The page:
06
February 2017

A New Approach to Mentorship in Today’s Legal Profession: 4 Reasons Why it Can Be Successful

There’s no such thing as a “self-made” lawyer. We all got to where we are today because of other people who helped us along the way. In that endeavor, mentorship is essential. However, mentorship has become less prominent today in the legal profession. As permanent jobs require more experience, there are fewer ways for new lawyers to gain experience which is bolstered with valuable mentorship. Today’s ever-changing, highly challenging, and ultra-competitive legal profession needs a solution to this problem, as doing so will benefit the profession overall.

What’s Hindering Mentorship?

The job market for new lawyers has few opportunities and there is strong competition for the opportunities that do exist. The traditional law firm hiring model where new lawyers are hired right out of school into law firms leaves many other highly-accomplished, new lawyers without work due to a lack of such jobs. As a result, many new lawyers are forced to look for alternative employment paths such as document reviews, temporary agency work, “JD Advantage” jobs (law degree is beneficial, but not required), and even non-law jobs. Many new lawyers have avoided these alternatives and have instead started their own law practices, which comes with its own challenges. This has occurred, in part, because of factors such as the easy ways to find new clients via the many new online client generation platforms which offer legal services to consumers, as well as the trend among millennials to build their own businesses in efforts to achieve greater rewards and better work/life balance.

For new lawyers starting their own practices and new lawyers just looking for work, there is a huge need for mentorship. In response, most bar associations and not-for-profit legal assistance organizations have created various types of formal mentorship programs, which provide either individual or group mentorship. Most of these programs focus the mentorship in the area of professional responsibility. However, most new lawyers (specifically those starting their own practices) rank their needs for mentorship as follows (in descending order of greatest need):

  1. general business development;
  2. law practice development;
  3. substantive legal issues;
  4. local procedural processes;
  5. civil procedure; and then lastly
  6. professional responsibility.

Overall, formal mentorship programs have not been very successful because new lawyers are looking for mentoring beyond professional responsibility and experienced lawyers don’t usually want to donate time for mentoring non-co-workers, since there does not seem to be much of an incentive to do so other than goodwill. This all points to the need for a new approach to mentorship.

A New Approach to Mentorship

The new approach to mentorship that is needed in the legal profession is through the utilization of a  project-based, freelance style, lawyer job market. This new approach is the solution to the lack of mentorship in today’s legal profession, as it meets the needs of both new lawyers and supervising lawyers: new lawyers need work and mentorship, and supervising lawyers need new lawyers to complete various projects on an as-needed basis and need such projects completed according to the supervising lawyers’ standards. Mentorship is naturally built into such an arrangement for the following four reasons:.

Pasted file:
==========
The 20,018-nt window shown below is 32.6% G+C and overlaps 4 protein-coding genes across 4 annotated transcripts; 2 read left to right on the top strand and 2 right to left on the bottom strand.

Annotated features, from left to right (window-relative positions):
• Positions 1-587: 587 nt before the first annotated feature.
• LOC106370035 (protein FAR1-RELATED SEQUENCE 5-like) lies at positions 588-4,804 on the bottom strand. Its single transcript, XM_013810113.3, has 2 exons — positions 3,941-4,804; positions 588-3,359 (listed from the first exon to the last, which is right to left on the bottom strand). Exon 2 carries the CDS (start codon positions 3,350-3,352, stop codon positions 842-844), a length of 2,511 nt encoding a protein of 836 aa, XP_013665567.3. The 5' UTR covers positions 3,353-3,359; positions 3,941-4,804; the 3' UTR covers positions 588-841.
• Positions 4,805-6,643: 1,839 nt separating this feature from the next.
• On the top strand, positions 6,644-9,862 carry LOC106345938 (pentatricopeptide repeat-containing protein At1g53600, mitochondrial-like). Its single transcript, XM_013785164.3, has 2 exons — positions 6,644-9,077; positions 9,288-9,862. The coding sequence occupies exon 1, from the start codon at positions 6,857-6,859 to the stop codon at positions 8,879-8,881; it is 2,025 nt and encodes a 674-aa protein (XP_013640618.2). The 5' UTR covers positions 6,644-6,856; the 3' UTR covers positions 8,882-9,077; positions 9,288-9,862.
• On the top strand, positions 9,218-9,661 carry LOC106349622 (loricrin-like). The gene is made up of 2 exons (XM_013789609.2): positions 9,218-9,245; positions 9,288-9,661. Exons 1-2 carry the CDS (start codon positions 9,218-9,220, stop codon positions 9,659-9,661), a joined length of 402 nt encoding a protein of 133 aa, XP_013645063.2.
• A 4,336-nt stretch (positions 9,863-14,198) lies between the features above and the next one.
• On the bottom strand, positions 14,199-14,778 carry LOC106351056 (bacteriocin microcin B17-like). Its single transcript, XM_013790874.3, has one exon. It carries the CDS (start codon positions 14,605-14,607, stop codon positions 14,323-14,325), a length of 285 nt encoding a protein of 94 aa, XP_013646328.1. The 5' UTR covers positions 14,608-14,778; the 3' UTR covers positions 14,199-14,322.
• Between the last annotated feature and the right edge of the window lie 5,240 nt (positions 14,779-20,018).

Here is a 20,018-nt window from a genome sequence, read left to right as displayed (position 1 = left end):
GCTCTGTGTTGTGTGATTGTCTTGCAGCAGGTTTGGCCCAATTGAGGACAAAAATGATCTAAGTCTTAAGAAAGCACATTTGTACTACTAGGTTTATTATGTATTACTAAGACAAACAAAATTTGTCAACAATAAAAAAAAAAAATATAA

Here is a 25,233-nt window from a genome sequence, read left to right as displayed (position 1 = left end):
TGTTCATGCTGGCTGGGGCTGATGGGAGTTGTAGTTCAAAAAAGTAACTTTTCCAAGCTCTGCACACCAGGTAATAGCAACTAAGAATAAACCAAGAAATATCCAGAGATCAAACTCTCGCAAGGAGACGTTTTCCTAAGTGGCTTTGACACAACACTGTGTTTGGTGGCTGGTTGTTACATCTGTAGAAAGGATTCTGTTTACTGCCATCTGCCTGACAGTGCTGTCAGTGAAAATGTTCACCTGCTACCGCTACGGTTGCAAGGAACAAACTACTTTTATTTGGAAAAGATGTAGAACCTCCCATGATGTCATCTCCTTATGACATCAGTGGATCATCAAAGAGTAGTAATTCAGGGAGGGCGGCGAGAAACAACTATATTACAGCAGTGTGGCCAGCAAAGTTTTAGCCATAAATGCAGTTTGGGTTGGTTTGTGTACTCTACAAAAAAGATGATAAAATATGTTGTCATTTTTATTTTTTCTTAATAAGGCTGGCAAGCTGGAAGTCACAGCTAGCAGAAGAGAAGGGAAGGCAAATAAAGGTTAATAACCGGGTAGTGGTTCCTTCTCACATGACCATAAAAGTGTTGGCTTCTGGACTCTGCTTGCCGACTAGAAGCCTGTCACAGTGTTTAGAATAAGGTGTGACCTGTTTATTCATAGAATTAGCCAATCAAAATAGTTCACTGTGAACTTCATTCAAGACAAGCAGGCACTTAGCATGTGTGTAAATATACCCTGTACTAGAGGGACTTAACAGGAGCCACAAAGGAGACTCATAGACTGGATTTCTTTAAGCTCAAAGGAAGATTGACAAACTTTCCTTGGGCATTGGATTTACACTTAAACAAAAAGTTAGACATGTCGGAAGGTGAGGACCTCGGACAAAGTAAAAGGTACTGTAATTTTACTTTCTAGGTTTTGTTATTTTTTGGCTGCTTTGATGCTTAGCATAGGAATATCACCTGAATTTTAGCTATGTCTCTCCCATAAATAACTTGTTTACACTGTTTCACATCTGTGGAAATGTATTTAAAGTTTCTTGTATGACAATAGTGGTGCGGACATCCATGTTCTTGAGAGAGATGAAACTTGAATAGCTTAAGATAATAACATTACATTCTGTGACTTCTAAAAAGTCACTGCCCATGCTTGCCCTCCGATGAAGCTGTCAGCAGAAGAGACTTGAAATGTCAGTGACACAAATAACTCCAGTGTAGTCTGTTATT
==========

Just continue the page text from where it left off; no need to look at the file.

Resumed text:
First, supervising lawyers can train new lawyers in their specific ways of doing business. Mentorship is naturally built-in because supervising lawyers will benefit by having new lawyers who are trained in their firms’ ways of doing business, which means less supervision and time spent going forward, and new lawyers gain experience by learning the business.

Second, supervising lawyers have a built-in incentive to mentor the new lawyers because the projects being completed are those of the supervising lawyers. Thus, providing advice and guidance is necessary in order to receive finished projects that meet the supervising lawyers’ needs and standards.

Third, mentorship relationships can develop naturally, not via an application to match people, since supervising lawyers can choose who they hire for their projects. There are no applications, required meetings, or minimum requirements — mentorship just happens when it happens. Mentorship doesn’t have to be a formal, time-consuming conversation. Instead, simply providing projects, working together on a project, and providing feedback are all forms of mentorship.

And fourth, new lawyers completing project-based work could end up becoming valuable, long-term co-workers of the supervising lawyers, whether as associates or partners, and could even help today’s senior solo or small practice lawyers as they try to wind-down their practices.

So, by utilizing a project-based, freelance style, lawyer job market, mentorship can develop naturally, occur informally, be at the convenience of both parties, and most importantly - be mutually beneficial. With this new approach to mentorship, the legal profession can transform the ways in which mentorship is provided in light of the current realities of the profession.

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